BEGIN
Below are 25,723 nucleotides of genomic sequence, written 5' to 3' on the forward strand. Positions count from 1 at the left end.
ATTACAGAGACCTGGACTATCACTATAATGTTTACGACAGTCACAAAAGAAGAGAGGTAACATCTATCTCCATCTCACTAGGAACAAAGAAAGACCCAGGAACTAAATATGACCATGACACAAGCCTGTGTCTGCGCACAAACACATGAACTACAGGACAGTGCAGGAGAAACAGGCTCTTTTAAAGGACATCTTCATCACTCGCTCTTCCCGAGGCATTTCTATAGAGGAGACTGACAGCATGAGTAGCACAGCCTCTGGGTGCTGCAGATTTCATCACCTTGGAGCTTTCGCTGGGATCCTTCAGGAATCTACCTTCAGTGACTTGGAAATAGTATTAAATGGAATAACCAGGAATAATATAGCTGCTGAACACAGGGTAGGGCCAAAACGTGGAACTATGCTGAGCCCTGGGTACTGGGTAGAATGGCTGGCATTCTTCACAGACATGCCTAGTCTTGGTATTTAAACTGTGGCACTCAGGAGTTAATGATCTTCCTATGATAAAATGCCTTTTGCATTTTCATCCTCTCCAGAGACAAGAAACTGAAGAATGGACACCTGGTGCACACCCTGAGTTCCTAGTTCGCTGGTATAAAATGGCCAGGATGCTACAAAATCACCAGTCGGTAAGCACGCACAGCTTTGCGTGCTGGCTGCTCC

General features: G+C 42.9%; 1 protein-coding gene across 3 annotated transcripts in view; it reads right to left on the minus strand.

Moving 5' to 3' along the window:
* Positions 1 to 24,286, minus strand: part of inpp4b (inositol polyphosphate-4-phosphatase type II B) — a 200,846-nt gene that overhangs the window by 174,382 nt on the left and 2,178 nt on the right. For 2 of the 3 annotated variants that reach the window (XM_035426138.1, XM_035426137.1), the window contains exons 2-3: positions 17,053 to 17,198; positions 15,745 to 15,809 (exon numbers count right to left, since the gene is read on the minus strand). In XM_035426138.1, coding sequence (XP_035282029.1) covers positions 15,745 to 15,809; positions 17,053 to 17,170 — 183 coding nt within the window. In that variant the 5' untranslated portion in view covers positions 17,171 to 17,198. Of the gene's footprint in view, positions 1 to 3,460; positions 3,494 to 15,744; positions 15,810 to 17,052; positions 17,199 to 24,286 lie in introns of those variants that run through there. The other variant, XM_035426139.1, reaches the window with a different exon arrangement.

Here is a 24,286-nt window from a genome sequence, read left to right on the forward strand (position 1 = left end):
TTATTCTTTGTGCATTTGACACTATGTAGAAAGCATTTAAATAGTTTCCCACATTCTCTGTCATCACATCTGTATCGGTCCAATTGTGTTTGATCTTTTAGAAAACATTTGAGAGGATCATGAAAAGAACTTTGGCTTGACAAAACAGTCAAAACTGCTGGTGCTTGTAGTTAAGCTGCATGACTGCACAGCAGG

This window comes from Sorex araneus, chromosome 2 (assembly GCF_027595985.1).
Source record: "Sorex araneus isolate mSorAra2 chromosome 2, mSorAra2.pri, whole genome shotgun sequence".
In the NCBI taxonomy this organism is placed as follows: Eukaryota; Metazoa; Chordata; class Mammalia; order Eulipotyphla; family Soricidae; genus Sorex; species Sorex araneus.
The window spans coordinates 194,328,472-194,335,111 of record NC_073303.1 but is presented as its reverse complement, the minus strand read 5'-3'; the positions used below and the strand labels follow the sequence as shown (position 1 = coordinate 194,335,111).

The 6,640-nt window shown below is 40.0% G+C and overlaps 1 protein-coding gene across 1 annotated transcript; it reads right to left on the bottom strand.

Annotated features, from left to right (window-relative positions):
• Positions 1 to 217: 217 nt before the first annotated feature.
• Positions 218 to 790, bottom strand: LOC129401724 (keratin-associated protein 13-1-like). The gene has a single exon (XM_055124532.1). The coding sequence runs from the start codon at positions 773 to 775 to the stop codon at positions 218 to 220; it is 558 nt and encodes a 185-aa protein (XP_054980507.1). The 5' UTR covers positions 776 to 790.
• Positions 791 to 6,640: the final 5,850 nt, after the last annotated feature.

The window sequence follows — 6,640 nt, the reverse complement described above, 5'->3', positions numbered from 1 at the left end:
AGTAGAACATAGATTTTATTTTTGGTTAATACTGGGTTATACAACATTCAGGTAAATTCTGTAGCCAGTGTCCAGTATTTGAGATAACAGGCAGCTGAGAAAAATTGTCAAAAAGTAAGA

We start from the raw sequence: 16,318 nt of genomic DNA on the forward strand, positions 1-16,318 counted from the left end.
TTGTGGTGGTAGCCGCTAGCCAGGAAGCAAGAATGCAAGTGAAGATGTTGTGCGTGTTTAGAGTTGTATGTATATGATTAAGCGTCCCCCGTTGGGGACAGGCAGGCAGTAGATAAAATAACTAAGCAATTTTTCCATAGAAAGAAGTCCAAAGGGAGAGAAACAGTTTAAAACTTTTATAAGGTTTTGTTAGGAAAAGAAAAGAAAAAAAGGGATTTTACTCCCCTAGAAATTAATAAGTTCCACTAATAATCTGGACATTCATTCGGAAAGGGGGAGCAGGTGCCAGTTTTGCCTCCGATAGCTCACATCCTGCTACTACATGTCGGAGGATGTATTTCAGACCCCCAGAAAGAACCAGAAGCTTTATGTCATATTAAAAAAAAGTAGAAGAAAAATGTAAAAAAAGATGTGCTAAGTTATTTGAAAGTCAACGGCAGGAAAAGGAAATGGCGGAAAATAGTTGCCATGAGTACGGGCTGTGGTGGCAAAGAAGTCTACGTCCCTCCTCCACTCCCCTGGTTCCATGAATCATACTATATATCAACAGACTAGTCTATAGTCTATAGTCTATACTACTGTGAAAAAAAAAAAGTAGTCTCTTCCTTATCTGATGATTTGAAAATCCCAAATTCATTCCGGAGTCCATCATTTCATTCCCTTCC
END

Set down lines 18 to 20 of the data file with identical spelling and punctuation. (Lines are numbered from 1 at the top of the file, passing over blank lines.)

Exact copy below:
AGTAGAACATAGATTTTATTTTTGGTTAATACTGGGTTATACAACATTCAGGTAAATTCTGTAGCCAGTGTCCAGTATTTGAGATAACAGGCAGCTGAGAAAAATTGTCAAAAAGTAAGA

We start from the raw sequence: 16,318 nt of genomic DNA on the forward strand, positions 1-16,318 counted from the left end.
TTGTGGTGGTAGCCGCTAGCCAGGAAGCAAGAATGCAAGTGAAGATGTTGTGCGTGTTTAGAGTTGTATGTATATGATTAAGCGTCCCCCGTTGGGGACAGGCAGGCAGTAGATAAAATAACTAAGCAATTTTTCCATAGAAAGAAGTCCAAAGGGAGAGAAACAGTTTAAAACTTTTATAAGGTTTTGTTAGGAAAAGAAAAGAAAAAAAGGGATTTTACTCCCCTAGAAATTAATAAGTTCCACTAATAATCTGGACATTCATTCGGAAAGGGGGAGCAGGTGCCAGTTTTGCCTCCGATAGCTCACATCCTGCTACTACATGTCGGAGGATGTATTTCAGACCCCCAGAAAGAACCAGAAGCTTTATGTCATATTAAAAAAAAGTAGAAGAAAAATGTAAAAAAAGATGTGCTAAGTTATTTGAAAGTCAACGGCAGGAAAAGGAAATGGCGGAAAATAGTTGCCATGAGTACGGGCTGTGGTGGCAAAGAAGTCTACGTCCCTCCTCCACTCCCCTGGTTCCATGAATCATACTATATATCAACAGACTAGTCTATAGTCTATAGTCTATACTACTGTGAAAAAAAAAAAGTAGTCTCTTCCTTATCTGATGATTTGAAAATCCCAAATTCATTCCGGAGTCCATCATTTCATTCCCTTCC